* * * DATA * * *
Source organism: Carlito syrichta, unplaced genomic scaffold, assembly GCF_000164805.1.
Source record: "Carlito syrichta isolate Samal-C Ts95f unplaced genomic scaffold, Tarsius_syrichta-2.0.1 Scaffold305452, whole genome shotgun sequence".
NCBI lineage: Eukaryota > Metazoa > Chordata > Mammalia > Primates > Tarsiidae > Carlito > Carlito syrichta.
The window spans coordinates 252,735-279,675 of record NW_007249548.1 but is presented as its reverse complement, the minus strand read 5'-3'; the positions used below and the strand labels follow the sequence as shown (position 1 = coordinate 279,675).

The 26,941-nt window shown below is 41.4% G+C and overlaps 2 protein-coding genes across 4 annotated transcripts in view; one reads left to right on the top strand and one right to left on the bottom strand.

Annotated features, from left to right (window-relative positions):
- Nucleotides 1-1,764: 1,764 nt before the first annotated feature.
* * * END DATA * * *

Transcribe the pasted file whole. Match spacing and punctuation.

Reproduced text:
Source organism: Carlito syrichta, unplaced genomic scaffold, assembly GCF_000164805.1.
Source record: "Carlito syrichta isolate Samal-C Ts95f unplaced genomic scaffold, Tarsius_syrichta-2.0.1 Scaffold305452, whole genome shotgun sequence".
NCBI lineage: Eukaryota > Metazoa > Chordata > Mammalia > Primates > Tarsiidae > Carlito > Carlito syrichta.
The window spans coordinates 252,735-279,675 of record NW_007249548.1 but is presented as its reverse complement, the minus strand read 5'-3'; the positions used below and the strand labels follow the sequence as shown (position 1 = coordinate 279,675).

The 26,941-nt window shown below is 41.4% G+C and overlaps 2 protein-coding genes across 4 annotated transcripts in view; one reads left to right on the top strand and one right to left on the bottom strand.

Annotated features, from left to right (window-relative positions):
- Nucleotides 1-1,764: 1,764 nt before the first annotated feature.